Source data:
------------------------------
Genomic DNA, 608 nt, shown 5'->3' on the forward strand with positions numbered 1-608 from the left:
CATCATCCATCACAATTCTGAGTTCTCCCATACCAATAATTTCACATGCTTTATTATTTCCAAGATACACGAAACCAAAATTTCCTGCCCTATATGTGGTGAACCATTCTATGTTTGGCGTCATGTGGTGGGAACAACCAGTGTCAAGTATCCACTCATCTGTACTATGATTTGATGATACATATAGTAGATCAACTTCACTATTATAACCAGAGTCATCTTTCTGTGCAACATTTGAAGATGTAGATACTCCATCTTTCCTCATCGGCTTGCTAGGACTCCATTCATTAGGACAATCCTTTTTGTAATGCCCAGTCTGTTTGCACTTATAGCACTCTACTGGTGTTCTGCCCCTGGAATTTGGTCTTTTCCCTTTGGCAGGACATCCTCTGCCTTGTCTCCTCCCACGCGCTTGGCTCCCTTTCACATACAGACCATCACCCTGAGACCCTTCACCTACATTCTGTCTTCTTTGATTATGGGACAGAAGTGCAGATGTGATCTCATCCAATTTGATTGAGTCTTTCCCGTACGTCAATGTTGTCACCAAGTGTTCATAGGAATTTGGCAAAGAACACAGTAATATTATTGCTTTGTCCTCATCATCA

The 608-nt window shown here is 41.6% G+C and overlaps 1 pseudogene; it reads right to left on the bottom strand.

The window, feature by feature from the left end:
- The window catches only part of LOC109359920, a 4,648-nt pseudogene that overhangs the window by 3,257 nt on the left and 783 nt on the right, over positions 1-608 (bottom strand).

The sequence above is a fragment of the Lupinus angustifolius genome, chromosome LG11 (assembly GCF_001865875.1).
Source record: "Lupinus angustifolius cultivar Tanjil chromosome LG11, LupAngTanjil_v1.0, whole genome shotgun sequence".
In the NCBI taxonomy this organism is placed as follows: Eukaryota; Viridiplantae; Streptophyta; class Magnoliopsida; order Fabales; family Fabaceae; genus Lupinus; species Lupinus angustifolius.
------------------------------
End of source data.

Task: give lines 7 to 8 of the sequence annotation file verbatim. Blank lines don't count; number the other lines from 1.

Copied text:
Source record: "Lupinus angustifolius cultivar Tanjil chromosome LG11, LupAngTanjil_v1.0, whole genome shotgun sequence".
In the NCBI taxonomy this organism is placed as follows: Eukaryota; Viridiplantae; Streptophyta; class Magnoliopsida; order Fabales; family Fabaceae; genus Lupinus; species Lupinus angustifolius.